It was probably just that I hadn't done one in a while. I started sitting down to make tracks, and I had a little window of time when I wasn't going on some crazy tour, so I started cobbling together some music, and it turned from an EP to a bigger EP, and I thought, "Let's just go for the whole enchilada."

How did you select the name?

For a long time -- many many many years before I did this -- I just had jobs just like everybody, and I hated most of them. And I noticed that people who live in the city, they don't tend to go camping on the weekend or fishing or on some nature hike; they tend to go to the clubs and go bananas. And the release of going out at night, it's just a little bit animalistic, and the title just fit with what I was thinking.

San Francisco has always had such a dedicated house scene. What's it like to see that sound gearing up in the U.S., in particular after the shift to a more commercial electronica sound?

I hope that you're right. We've been thinking that maybe you're right for a little while, but you never really know. I'm seeing a little bit, playing in bigger clubs for wider varieties of people, so I hope that you're right -- and it's kind of been the goal that we've been just sitting here waiting for that to happen.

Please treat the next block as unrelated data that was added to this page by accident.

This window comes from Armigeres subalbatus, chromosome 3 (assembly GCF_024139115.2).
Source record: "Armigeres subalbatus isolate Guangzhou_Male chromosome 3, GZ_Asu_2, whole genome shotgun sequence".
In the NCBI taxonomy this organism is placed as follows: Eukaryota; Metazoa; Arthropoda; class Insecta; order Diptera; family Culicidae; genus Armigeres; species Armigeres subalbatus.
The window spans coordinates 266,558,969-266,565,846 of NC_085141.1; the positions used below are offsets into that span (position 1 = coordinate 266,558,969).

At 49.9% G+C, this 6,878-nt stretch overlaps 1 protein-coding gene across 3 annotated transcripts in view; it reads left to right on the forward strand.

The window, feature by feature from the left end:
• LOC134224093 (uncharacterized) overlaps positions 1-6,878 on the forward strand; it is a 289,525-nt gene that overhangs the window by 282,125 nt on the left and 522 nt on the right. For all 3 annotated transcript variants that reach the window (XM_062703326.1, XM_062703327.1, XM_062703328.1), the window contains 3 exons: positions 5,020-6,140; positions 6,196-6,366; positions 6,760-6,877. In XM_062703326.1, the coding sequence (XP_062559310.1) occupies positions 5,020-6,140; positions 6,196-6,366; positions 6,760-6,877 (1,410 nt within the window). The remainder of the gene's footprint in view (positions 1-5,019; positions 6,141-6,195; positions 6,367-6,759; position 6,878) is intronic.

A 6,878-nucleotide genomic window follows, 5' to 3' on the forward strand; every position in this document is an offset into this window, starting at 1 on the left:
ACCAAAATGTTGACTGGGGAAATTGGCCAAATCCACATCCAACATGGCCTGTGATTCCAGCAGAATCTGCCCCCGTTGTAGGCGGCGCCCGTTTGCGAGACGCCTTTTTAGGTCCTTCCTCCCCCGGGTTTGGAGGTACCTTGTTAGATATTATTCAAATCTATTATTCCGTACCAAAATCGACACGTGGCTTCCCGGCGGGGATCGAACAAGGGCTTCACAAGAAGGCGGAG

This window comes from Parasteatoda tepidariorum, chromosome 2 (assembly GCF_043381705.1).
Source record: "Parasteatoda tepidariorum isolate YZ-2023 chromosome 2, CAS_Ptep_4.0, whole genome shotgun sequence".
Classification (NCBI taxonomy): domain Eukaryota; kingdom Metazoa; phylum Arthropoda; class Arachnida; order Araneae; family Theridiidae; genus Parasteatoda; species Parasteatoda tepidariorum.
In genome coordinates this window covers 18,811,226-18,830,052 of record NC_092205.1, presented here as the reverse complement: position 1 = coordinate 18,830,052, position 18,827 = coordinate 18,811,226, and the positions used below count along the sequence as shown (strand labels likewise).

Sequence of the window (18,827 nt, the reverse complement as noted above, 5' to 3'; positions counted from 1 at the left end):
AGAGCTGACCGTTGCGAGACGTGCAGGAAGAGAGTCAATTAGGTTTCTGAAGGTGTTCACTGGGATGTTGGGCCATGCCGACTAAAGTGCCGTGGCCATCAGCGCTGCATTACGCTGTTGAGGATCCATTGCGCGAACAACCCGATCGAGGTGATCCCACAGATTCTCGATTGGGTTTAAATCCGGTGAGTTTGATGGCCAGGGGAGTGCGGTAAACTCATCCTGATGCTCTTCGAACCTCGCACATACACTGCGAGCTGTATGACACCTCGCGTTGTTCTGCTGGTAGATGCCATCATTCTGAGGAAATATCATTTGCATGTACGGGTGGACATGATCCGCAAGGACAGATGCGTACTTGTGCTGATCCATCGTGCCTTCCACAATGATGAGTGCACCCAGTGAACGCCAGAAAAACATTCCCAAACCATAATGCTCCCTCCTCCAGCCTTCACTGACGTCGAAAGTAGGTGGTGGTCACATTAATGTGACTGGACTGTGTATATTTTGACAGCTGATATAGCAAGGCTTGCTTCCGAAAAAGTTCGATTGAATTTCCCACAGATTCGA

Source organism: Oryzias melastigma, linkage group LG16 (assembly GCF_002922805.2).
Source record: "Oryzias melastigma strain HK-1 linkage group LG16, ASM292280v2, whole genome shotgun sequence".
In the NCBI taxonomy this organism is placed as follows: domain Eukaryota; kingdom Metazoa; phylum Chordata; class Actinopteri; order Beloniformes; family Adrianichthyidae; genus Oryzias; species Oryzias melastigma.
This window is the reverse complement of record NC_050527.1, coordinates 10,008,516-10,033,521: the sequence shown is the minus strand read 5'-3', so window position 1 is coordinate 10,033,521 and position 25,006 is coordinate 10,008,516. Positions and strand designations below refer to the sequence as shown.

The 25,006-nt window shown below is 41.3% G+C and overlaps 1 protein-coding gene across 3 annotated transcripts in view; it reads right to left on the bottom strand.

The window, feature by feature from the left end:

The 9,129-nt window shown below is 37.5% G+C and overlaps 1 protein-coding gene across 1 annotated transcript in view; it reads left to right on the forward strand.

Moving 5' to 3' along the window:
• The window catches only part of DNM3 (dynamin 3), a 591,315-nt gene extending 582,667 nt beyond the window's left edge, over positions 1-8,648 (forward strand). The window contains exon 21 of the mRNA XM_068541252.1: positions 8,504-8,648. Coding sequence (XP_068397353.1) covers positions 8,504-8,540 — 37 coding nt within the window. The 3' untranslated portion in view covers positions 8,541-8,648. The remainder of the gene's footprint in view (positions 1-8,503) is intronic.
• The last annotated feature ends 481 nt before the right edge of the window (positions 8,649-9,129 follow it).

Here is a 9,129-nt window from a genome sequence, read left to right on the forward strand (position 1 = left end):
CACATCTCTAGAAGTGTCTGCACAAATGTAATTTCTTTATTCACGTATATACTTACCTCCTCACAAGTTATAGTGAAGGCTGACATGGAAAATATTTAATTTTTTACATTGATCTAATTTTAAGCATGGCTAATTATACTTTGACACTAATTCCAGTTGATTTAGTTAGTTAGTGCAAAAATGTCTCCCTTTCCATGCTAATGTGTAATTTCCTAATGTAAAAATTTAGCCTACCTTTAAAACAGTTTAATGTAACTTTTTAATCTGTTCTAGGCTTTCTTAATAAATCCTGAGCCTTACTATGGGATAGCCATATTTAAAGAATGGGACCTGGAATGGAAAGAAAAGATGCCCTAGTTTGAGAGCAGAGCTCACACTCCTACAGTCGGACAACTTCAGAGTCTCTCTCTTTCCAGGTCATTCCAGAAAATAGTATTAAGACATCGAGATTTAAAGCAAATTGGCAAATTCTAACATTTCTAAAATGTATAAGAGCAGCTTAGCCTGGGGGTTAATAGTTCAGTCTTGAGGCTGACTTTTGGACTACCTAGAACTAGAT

So when everybody was listening to that stuff that you were referring to -- I'm not going to name any names -- we were always happy about that because it seemed like it would work out for us. We're not so underground that we're inaccessible, I don't think, so I think we're kind of the gateway in between the really deep and dark stuff and the really wild, bro-step stuff.

I read an interview with you from about a year ago where you said that whether commercial electronic music will help or hurt the genre as a whole remains to be seen. Any updates on those thoughts?

I think it's helpful. You know what it is? It's like, okay, so maybe I started with Beastie Boys and then I ended up with Digable Planets and Eric B. and Rakim or whatever, and there's just a natural progression of listening to music. So you're sixteen, and you want something crazy, and you want to go against your parents, and then you kind of start to really listen to what you're listening to, and it changes a little bit. It's not for everyone; some people become music connoisseurs and they change their taste. So I think it's helping.

 

I feel like anyone who's been into electronic music for a while has these dirty little secrets, these albums and songs and parties that they loved until they developed more of a selective taste for it.

When I first moved to San Francisco, we went to these raves with Mars & Mystre and Tom Slick, and they were like cybertrance raves, and they were awesome, and we went crazy! And they were really fun. I know we're not supposed to talk about that. They were really candy, like super candy, little robotic bubbles and bright colors and stuff. The guy that was my roommate at that time -- I think he's still into it.